At the Edge of the Law: Socially Unacceptable and Illegal Behaviour in the Middle Ages and the Early Modern Period, (Krems, 2012)
The concept of ‘pilgrimage’ and ‘pilgrim’ in the works of medieval and early modern authors In order to understand clearly the forms of criminal behaviour by pilgrims in the medieval and the early modern periods it is first necessary to present the standpoints of the medieval authors, especially theologians, who associated the terms ‘pilgrimage’ and ‘pilgrim’ entirely or at least partially with positive moral and ethic connotations, or interpreted them purely within theological categories. Thus, for example, the term peregrinatio was considered in great detail in the works of some Christian theologians as early as the fourth and fifth centuries, at a time when the praxis of pilgrimage to Christian holy places had not yet attained the momentum that it had in the later medieval period. Gregory the Great (540-604) thus emphasised that Christians are only passing pilgrims on earth (viator ac peregrinus). Saint Augustine in his The City of God (De civitate Dei) wrote extensively about the problem, meaning, and context of the term peregrinatio in everyday Christian life.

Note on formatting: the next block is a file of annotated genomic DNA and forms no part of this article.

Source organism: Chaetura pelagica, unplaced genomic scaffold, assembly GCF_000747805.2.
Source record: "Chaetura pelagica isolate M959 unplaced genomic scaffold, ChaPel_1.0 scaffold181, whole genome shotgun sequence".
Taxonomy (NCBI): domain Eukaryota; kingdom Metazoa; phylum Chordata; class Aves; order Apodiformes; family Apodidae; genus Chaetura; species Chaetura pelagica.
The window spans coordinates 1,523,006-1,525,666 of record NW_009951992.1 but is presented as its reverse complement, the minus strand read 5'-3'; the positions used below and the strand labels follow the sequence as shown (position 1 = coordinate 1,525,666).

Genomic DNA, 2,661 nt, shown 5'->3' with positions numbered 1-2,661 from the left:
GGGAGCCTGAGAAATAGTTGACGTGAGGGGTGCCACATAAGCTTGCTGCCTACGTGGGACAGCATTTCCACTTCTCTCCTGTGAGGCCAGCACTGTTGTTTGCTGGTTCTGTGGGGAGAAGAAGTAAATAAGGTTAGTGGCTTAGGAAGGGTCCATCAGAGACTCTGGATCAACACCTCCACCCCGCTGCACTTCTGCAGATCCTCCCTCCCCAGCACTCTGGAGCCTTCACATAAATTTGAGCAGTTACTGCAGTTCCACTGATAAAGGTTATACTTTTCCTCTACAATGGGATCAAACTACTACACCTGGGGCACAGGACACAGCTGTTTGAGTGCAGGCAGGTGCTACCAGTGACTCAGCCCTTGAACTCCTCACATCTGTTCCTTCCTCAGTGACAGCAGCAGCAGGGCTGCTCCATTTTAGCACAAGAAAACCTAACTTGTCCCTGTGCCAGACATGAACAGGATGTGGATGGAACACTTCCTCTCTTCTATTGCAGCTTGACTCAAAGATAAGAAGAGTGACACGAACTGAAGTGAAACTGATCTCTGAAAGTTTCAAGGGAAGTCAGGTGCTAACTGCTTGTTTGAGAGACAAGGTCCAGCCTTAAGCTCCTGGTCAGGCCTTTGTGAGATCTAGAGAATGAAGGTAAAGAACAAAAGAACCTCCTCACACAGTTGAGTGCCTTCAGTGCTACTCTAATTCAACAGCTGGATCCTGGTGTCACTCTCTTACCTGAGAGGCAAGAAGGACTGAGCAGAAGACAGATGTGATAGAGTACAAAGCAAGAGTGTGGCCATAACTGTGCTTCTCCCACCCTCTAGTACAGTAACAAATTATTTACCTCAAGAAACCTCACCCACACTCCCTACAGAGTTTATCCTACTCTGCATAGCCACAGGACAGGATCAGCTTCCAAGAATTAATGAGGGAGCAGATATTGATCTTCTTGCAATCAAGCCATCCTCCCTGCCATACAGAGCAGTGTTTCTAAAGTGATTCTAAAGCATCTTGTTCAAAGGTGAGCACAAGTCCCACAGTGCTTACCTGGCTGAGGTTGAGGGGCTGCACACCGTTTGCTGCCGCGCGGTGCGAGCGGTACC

Speaking in general, Augustine argued that the term peregrina defines the city of God on earth, while its inhabitants are consequently peregrini. The main goal of Christian living in this material world, in which the believer is only a temporarily settled stranger or drifter, was, according to Augustine, peregrinari ad Dominum. Still, Augustine believed that, while on earth, every peregrinus Christianus must abide by the worldly laws common to the civitas terrena in which he lived. Augustine’s view was accepted by numerous later Christian theologians. Such standpoints affected the dual understandings of pilgrimage in the late antique, medieval, Renais- sance, and even modern Christian world. From the early Christian period up to today, Christian pilgrimage has been considered to be a lifestyle following Christian morals and the principles that were, for instance, called vita evangelica et apostolica or vita perfecta in the hagiographic literature.